Not the average gloom and doom agitator, Kevin Anderson, Professor of Energy & Climate Change, Tyndall Centre for Climate Change Research, identified his audience collectively as the main culprits in CO2 emission. According to Kevin Anderson, the top 10% of emitters are responsible for 50% of global emissions. In the packed auditorium of the Danish Institute for International Studies (DIIS), the top 10% group was well represented by scientists, policy makers and frequent flyers at large.
Kevin Anderson’s argument for urgent reduction of absolute emissions is two-fold: Current CO2 accounting is partial; it exempts aviation, shipping, and the import and export of goods. If all this was to be properly accounted for, Denmark is no longer in the premier league, because the result would show that CO2 emissions have not declined since 1990.
Second, we are in denial with a naïve belief that technical utopias will save us. Yet, we are still deeply reliant on yesterday’s technologies e.g. jet engines, steam turbines, IC engines. Most importantly, Negative Emission Technologies (NETs), which modellers assume will carry a major part of the reduction burden, do not exist today. NETs must be invented, tested and matured to penetrate markets. This takes time, which we do not have. Kevin Anderson concludes by quoting Alex Steffan (2017): Winning slowly is basically the same thing as loosing outright, and he recalls earlier interventions labelling them as technocratic frauds:
- “Offsetting … paying a poor person to diet for us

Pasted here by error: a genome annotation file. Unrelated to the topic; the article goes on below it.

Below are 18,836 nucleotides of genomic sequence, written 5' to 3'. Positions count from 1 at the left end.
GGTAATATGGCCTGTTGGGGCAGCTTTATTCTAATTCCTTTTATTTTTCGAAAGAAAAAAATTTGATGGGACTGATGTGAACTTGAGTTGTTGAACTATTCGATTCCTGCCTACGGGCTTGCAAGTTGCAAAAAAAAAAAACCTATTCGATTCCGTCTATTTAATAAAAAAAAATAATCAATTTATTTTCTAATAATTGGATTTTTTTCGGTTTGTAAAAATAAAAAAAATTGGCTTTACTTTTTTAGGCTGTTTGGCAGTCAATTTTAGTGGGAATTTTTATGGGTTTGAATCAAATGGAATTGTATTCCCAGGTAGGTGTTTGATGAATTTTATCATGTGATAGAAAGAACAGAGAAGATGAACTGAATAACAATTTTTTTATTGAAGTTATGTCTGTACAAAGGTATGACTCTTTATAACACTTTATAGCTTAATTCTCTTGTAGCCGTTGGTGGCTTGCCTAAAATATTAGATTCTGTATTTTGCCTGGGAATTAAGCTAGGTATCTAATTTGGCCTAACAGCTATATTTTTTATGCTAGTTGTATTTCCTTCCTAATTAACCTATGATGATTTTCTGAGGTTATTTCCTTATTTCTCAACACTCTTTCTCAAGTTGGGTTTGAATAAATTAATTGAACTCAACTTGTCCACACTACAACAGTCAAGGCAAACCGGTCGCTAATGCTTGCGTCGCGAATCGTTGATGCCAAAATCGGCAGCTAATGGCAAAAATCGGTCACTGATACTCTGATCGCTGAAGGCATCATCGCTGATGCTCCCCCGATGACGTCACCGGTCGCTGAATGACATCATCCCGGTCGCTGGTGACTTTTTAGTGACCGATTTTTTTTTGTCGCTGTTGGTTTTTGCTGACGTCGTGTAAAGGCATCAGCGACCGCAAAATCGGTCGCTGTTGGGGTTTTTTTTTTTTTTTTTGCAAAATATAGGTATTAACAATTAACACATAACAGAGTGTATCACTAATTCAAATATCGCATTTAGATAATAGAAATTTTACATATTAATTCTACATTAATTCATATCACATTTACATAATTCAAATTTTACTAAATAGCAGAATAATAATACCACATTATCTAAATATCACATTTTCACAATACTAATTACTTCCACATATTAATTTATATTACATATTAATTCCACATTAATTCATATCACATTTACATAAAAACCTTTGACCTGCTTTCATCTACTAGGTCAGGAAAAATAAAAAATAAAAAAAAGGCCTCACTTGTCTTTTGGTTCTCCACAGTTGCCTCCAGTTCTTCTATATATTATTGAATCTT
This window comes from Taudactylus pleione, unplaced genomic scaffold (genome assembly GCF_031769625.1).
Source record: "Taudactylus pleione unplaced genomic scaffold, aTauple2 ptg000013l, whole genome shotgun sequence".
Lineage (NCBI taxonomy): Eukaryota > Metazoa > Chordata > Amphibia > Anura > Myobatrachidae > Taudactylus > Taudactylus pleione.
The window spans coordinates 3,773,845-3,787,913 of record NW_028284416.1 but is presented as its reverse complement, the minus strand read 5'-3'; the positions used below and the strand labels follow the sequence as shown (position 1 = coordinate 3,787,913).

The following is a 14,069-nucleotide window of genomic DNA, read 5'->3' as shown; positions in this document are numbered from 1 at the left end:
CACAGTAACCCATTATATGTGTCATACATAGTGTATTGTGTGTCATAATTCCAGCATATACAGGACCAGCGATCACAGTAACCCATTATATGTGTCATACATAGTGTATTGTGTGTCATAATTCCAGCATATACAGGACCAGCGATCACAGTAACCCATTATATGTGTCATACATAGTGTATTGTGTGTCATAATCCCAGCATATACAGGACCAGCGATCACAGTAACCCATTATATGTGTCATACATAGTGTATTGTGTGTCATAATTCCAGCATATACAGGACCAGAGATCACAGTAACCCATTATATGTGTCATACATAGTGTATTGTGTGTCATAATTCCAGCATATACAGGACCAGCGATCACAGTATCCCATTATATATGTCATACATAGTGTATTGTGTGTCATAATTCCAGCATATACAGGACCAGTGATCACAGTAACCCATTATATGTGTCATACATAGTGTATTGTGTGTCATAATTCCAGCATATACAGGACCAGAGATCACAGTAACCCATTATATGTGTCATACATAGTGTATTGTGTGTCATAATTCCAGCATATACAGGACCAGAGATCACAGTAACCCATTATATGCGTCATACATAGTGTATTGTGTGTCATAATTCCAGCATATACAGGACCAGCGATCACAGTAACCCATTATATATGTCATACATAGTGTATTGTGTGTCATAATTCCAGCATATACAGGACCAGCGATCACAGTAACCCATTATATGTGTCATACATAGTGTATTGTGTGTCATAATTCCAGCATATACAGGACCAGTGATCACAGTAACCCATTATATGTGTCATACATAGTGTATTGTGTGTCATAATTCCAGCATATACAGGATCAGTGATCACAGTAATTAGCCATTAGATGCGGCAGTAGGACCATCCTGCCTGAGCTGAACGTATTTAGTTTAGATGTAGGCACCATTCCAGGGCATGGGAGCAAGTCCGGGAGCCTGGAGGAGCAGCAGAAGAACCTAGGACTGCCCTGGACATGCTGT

- Clean development mechanism (CDM) … state sanctioned offsetting
- Emissions trading (EUETS) … so many permits the €tCO2 stays low
- Afforestation … plant a tree, expand an airport
- Speculative ‘negative emission technologies’ (NETs) … at huge planetary scale
- Geo-engineering … a sticking plaster on gangrene”
In the near term, the action needed is to put very stringent standards on end-use appliances; the medium term we must adopt a Marshall-style decarbonisation of energy supply, i.e. electrification.
Kevin Anderson calculates that Denmark in 3-9 years will use up its slice of the total carbon pie, which is from January 2018 until forever, 170 to 360 million tonnes of CO2. The total carbon pie is defined by the goal to hold the increase in global average temperature to well below 2°C above pre-industrial levels and pursue efforts to limit the temperature increase to 1.5°C. The slice available to Denmark results from this pie being split equitably amongst all of the world’s nations.
Kevin Anderson criticizes current research at the universities for being fragmented and discipline oriented. He calls for researchers to combine and enhance capacity for system thinking.
Back to back with the seminar with Kevin Andersson, DIIS organised a seminar on research and the UN SDGs. One of the presenters, Professor Kathrine Richardson, University of Copenhagen, is a member of the Expert Panel appointed by UN Secretary General to prepare the 2019 Global Sustainable Development Report. The 2019 Report will be the first major effort written by researchers since the Brundtland Commission Report published in 1987. Looking back, Kathrine Richardson rejects the three pillars metaphor for sustainable development promoted by the Brundtland Report. Rather, she feels that the economic, environmental and social dimensions must be analysed as integrated.
Researchers from all over the world have contributed several thousands of inputs, however not a single input has been received from Denmark. The panel is desperately looking for case studies as a vehicle to engage with policy makers. ‘We are identifying the transformative changes needed to achieve 2020 Agenda’, she said and added that the food industry is one key sector, for which plans about how to achieve the visions will be elaborated in the 2019 Report.
Most timely, a few minutes after the public seminar, the attending researchers went into a closed-door session to discuss how to organize themselves to effectively contribute to the UN SDGs
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